The Chargé in Chile ( Norweb ) to the Secretary of State

No. 1551

Sir: With reference to this Embassy’s despatch No. 1487 of June 21, 1933, concerning the 2% sales tax on services rendered to and articles purchased by the United States Government in Chile, and to the Department’s telegram No. 38 of July 29, 2 p.m., 1933, instructing that this Mission limit its protest to the payment of the tax on fixed charges, I have the honor to transmit herewith a copy of the Embassy’s Memorandum on this subject left at the Foreign Office on August 17, 1933,37 and a copy, together with English translation, of a Memorandum of the Chilean Government of September 29, 1933, replying thereto.

It will be observed that the Embassy’s Memorandum of August 17, 1933, points out that the pertinent section of Law No. 5154 amends former Law No. 4460 by establishing a sales tax of 2%, and by authorizing the seller to collect the said tax directly from the buyer; that consequently the corresponding invoices carry, in addition to the agreed price, a separate charge of 2%, or the sales tax; and that in view thereof, the charge would appear to be in the nature of a direct tax against the American Government. The Memorandum then sets forth that this practice, in so far as it concerns the payment of the tax on fixed charges not subject to negotiation between the seller and buyer, is contrary to the treatment accorded officers of the Chilean Government in the United States. In consideration thereof and [of?] the view expressed informally by the Foreign Office, that it was not believed to be the intention of the Congress to place a direct burden upon foreign governments, the Memorandum presumes that the Chilean Government does not wish to apply this direct tax.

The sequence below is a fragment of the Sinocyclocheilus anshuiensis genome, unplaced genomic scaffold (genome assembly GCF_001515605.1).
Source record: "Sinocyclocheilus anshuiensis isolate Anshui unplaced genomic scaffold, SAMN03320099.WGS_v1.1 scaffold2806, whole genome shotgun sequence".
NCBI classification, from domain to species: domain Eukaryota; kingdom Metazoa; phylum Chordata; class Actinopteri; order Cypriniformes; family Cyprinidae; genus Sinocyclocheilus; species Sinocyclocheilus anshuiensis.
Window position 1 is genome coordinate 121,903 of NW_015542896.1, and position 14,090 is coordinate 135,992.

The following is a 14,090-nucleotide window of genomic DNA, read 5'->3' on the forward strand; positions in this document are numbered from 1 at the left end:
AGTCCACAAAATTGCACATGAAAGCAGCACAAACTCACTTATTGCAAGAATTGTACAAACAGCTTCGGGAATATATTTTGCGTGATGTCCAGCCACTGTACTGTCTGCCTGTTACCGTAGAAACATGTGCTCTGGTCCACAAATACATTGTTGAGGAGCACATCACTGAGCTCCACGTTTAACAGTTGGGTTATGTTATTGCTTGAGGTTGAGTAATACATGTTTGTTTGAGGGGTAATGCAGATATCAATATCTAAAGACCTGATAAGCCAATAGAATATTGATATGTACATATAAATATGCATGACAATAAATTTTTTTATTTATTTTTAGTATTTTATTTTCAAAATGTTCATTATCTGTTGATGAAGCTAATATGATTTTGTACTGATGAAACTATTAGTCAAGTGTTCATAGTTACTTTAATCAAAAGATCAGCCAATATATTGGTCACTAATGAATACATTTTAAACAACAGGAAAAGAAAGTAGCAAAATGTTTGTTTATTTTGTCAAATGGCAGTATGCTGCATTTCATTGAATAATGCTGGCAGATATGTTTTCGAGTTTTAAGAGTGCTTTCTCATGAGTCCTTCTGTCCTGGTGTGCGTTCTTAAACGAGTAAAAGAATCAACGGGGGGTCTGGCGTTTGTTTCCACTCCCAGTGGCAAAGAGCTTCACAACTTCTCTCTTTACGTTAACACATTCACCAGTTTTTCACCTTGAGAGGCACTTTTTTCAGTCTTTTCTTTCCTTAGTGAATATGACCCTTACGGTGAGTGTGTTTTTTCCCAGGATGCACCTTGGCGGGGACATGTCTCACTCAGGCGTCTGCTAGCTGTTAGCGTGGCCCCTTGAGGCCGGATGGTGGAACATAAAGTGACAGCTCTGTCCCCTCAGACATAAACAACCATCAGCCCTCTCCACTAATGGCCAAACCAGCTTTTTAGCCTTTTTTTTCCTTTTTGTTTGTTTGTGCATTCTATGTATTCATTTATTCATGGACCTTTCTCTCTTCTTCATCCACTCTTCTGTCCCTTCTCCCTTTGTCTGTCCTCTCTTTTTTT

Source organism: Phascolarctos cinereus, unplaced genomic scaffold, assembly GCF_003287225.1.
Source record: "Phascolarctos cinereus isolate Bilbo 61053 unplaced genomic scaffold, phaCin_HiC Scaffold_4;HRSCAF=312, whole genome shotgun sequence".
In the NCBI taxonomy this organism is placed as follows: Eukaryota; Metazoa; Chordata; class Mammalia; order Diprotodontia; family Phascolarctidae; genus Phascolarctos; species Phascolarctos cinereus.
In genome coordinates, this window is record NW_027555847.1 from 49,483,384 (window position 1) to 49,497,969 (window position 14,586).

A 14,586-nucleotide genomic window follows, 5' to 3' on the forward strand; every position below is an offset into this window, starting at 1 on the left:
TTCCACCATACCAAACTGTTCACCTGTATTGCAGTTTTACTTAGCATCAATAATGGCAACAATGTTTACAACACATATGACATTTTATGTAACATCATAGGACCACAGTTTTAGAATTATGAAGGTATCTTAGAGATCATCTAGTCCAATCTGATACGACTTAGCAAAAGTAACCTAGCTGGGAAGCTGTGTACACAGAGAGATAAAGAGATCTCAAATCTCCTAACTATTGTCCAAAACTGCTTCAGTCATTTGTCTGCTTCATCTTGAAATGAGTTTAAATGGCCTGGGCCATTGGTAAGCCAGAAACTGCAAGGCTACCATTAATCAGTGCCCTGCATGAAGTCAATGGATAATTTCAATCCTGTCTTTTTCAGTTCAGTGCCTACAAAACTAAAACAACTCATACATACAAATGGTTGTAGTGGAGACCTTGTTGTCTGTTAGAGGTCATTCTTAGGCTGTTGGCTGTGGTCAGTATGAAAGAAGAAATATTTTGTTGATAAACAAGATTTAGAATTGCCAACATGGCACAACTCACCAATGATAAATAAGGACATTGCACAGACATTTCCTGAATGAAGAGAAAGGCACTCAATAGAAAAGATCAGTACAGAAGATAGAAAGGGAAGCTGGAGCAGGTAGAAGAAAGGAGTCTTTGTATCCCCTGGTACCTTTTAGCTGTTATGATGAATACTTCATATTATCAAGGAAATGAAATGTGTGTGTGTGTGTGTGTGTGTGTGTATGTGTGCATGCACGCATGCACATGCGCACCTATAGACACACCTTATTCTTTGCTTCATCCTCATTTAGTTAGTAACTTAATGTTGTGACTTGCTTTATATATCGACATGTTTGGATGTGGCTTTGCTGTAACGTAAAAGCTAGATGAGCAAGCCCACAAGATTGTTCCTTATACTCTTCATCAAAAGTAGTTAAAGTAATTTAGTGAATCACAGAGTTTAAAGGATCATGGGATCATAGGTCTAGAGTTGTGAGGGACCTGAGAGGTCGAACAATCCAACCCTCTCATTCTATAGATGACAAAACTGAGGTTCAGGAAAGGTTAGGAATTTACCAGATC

The Foreign Office, in reply to this memorandum seeks to evade the issue by the specious argument that the tax is not a sales tax, nor even a tax of any kind, but is a surcharge due to the increased cost of living which the Government of Chile itself is obliged to pay. [Page 59] Such reasoning carries no conviction. Unquestionably, the 2% charge is a direct tax for the benefit of the Government and not simply a legalized surcharge on industrial and commercial operations.

Awaiting further instructions from the Department, the Embassy is declining to pay this tax.

Respectfully yours,

R. Henry Norweb

The Chilean Ministry for Foreign Affairs to the American Embassy


In the Memorandum of August 17, 1933, the Embassy of the United States of America referred to the application of the tax of 2% established by Law No. 5154 on invoices for services rendered or articles sold to the offices of the Government of the United States of America or to the diplomatic or consular officers of that country, and pointed out that it involved a direct tax against the said American Government and its officers.

In this connection, the Ministry of Foreign Affairs points out that Law No. 5154 established the so-called tax “on the total amount of business,” which imposes a tax of 2% on the amount received by way of interests, premiums, commissions or other form[s] of remuneration, authorizing the persons or enterprises subject to the said tax to increase their interests, premiums, etc., in a sum equivalent to the amount of the tax. The same law raised the former tax on services and sales which was ½% on the value thereof, to 2% and also authorized the persons or enterprises subject thereto to increase their prices in an amount equivalent to the tax.

It does not therefore appear possible to say that the persons who contract with those enterprises which are subject to the tax on the amount involved, pay a fiscal tax. These persons experience only the increased cost of living which all taxes normally cause. It is indispensable to distinguish between the tax provided for commercial or industrial enterprises and the higher price which the enterprises charge or may charge their clients.

In the case to which the Embassy of the United States of America refers, it is necessary to observe finally that it does not involve a tax of 2% but a surcharge authorized by Law 5154. Thus, the Chilean Government itself is obliged to pay its accounts with the said surcharge which would not be the case if the payment of such a surcharge could be construed as the payment of a tax.

  1. Not printed.